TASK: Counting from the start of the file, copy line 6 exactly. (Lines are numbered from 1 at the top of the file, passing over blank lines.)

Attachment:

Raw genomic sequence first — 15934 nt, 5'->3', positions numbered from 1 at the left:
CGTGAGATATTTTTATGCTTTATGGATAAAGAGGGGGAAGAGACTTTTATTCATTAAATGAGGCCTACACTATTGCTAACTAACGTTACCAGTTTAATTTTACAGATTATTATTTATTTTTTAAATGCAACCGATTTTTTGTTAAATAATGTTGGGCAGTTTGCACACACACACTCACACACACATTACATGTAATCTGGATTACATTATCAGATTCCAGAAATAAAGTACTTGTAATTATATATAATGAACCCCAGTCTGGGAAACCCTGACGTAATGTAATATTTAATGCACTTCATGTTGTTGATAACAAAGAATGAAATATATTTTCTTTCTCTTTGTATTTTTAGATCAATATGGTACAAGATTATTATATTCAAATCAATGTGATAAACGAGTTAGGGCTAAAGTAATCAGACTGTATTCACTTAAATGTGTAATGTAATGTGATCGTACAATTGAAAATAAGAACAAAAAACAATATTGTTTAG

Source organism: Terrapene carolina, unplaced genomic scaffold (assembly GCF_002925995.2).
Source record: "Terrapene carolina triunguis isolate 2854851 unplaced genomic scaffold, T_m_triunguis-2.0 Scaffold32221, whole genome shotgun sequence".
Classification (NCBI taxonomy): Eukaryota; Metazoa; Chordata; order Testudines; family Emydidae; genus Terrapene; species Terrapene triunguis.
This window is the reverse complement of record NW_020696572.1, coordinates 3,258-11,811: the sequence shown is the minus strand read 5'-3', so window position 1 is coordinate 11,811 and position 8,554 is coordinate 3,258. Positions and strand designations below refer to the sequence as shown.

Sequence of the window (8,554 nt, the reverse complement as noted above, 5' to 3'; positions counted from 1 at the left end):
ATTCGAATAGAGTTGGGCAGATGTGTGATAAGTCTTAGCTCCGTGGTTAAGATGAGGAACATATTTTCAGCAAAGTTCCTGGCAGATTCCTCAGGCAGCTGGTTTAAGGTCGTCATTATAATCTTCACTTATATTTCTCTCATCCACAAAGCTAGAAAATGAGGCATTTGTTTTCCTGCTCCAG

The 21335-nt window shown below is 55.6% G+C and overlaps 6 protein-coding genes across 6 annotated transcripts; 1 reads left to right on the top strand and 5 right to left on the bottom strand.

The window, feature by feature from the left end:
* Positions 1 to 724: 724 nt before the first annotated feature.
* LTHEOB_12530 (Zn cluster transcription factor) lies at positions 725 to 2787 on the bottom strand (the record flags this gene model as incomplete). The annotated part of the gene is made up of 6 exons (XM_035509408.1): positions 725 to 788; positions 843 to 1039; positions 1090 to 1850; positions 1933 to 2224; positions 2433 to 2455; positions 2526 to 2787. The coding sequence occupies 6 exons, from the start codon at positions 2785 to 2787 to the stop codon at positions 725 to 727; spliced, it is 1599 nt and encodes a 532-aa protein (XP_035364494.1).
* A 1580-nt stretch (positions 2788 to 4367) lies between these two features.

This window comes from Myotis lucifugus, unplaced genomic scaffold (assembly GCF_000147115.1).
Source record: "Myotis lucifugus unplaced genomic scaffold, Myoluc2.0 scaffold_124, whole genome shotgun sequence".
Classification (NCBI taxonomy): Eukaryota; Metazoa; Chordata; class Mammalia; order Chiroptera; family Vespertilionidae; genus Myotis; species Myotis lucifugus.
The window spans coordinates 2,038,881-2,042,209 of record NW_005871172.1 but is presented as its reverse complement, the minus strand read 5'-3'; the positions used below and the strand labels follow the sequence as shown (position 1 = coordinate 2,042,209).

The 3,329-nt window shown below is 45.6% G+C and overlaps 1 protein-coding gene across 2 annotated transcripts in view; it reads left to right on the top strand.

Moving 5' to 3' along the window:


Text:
This window is the reverse complement of record NW_020696572.1, coordinates 3,258-11,811: the sequence shown is the minus strand read 5'-3', so window position 1 is coordinate 11,811 and position 8,554 is coordinate 3,258. Positions and strand designations below refer to the sequence as shown.